My Deflation Viewpoint Remains Firm
Reasons for my bearish forecast:
Jim Chanos on CNBC today said he is bearish on China. When their economy slows down that will hurt commodity producing countries in the EM and hurt Europe more than U.S.
Richard Duncan in Bloomberg 12-9-10 “China has the greatest economic bubble in history,” …”There’s a real risk it’s going to collapse in a Great Depression-style scenario.”
My opinion is that China monetary policy of very high negative “real” rates has created an unsustainable, unnatural boom, unprecedented in history, with too much risk that it will end.
Barry Eichengreen, a UC Berkeley Economist, predicts a European debt write down. He said “The mechanics of debt restructuring are straightforward. Governments can offer a menu of new bonds worth some fraction of the value of their existing obligations.”
Macroeconomics and U.S. Treasuries:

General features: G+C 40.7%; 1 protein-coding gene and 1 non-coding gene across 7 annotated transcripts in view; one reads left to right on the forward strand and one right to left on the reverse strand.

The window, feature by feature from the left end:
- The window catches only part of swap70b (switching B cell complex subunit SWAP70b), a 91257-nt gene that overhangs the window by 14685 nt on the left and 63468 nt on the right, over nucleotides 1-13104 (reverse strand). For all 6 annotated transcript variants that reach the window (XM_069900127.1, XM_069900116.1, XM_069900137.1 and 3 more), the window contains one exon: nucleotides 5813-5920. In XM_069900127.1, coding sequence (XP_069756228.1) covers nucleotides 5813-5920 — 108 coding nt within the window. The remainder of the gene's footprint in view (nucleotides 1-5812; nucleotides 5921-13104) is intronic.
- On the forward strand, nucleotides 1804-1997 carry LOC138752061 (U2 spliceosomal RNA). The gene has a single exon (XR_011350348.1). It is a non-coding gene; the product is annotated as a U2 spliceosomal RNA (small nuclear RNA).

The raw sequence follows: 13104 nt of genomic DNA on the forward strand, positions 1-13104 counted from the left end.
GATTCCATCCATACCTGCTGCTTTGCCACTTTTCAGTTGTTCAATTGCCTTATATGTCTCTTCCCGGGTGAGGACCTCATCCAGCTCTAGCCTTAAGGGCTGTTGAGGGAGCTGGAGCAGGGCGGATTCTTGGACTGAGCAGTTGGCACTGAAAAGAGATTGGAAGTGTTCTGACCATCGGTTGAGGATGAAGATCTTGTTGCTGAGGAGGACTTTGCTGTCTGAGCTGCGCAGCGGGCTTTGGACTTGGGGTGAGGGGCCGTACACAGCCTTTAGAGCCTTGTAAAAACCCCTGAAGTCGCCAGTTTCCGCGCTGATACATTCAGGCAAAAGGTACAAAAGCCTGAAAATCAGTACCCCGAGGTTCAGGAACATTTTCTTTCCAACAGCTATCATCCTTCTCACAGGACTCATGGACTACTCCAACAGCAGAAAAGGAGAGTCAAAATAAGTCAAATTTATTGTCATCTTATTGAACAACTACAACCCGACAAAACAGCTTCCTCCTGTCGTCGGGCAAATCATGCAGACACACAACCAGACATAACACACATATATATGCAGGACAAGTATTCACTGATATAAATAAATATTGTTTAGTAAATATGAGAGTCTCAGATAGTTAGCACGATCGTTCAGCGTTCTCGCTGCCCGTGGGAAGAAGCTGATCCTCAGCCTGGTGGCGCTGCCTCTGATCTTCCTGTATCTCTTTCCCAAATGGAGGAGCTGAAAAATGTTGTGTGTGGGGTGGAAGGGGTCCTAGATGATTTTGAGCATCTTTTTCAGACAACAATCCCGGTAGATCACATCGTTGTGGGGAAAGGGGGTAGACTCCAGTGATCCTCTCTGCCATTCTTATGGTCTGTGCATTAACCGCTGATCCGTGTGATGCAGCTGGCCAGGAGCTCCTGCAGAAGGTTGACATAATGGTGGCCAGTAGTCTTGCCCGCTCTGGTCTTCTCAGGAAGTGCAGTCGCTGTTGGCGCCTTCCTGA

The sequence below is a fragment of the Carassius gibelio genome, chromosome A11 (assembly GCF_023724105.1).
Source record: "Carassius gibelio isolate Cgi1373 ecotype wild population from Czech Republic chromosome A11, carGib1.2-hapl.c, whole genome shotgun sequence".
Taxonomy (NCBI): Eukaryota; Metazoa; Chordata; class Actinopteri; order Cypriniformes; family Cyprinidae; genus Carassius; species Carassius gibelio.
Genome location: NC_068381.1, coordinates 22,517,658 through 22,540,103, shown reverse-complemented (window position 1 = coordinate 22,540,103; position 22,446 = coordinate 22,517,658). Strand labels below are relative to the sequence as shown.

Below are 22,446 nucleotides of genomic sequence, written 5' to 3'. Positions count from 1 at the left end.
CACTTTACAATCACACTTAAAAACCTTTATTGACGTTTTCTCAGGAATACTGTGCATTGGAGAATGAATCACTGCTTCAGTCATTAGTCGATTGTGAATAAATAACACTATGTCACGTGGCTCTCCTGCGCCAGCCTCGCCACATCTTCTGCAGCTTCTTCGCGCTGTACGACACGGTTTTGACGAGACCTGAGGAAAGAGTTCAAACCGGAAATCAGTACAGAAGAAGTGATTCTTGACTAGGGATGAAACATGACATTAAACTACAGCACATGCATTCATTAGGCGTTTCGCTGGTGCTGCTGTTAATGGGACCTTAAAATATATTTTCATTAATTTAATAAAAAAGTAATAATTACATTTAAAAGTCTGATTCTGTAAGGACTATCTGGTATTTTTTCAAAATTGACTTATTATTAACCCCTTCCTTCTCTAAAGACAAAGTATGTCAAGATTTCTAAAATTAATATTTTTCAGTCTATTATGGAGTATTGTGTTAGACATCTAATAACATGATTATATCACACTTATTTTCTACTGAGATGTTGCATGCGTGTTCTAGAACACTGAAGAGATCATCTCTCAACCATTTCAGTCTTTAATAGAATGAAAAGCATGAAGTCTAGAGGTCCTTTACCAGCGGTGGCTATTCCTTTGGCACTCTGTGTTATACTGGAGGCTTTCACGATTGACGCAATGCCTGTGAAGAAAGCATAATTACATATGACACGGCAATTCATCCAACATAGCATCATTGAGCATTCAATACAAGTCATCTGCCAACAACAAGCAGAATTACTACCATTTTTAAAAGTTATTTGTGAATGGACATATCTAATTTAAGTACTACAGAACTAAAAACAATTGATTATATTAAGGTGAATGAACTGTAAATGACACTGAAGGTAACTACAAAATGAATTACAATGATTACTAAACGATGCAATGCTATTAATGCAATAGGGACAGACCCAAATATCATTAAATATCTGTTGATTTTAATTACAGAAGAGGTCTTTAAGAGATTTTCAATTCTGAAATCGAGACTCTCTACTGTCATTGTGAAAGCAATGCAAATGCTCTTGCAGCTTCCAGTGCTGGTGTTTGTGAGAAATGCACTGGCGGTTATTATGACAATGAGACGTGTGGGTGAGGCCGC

SocGen forecast issued Dec., 2010 for 1Q2011 for 10 year Treasury at 2%, however, they think it will be back to 3% in a year.
Aug 27, 2010: On Thursday, PIMCO’s Mohamed El–Erian said that bonds are not in a bubble. The 10 Treasury was yielding 2.65% on 8-25-2010.
Van Hoisington and Lacy Hunt on 12-9-2010 said employment / population ratio lowest since 1984, and is a better measure of unemployment than others. They said Treasury bond correlates 70% of the time with inflation, which is now 1%, 30 year Treasury is 4%, so real yield = 3%, average has been 2%, so rates will go down from the current rate of 3.3%.
“The world is entering a recession that may last up to eight years as the U.S. heads toward a “lost decade” similar to Japan’s slowdown in the 1990s, said Eisuke Sakakibara, formerly Japan’s top currency official.” Bloomberg Dec. 8, 2010.
David Rosenberg said all advisors surveyed by Bloomberg are bullish. No one is bearish! My opinion: This is a contrarian indicator that implies one should do the opposite.